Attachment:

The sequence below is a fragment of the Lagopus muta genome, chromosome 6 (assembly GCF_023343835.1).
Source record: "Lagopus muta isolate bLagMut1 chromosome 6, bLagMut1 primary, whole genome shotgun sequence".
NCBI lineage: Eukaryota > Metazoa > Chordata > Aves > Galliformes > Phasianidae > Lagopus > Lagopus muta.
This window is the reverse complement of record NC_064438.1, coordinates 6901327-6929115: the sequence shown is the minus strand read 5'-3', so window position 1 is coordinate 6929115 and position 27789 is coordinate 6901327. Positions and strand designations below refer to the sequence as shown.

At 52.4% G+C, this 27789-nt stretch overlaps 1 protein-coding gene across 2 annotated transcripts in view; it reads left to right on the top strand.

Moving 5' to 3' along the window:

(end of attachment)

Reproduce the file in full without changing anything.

The sequence below is a fragment of the Lagopus muta genome, chromosome 6 (assembly GCF_023343835.1).
Source record: "Lagopus muta isolate bLagMut1 chromosome 6, bLagMut1 primary, whole genome shotgun sequence".
NCBI lineage: Eukaryota > Metazoa > Chordata > Aves > Galliformes > Phasianidae > Lagopus > Lagopus muta.
This window is the reverse complement of record NC_064438.1, coordinates 6901327-6929115: the sequence shown is the minus strand read 5'-3', so window position 1 is coordinate 6929115 and position 27789 is coordinate 6901327. Positions and strand designations below refer to the sequence as shown.

At 52.4% G+C, this 27789-nt stretch overlaps 1 protein-coding gene across 2 annotated transcripts in view; it reads left to right on the top strand.

Moving 5' to 3' along the window: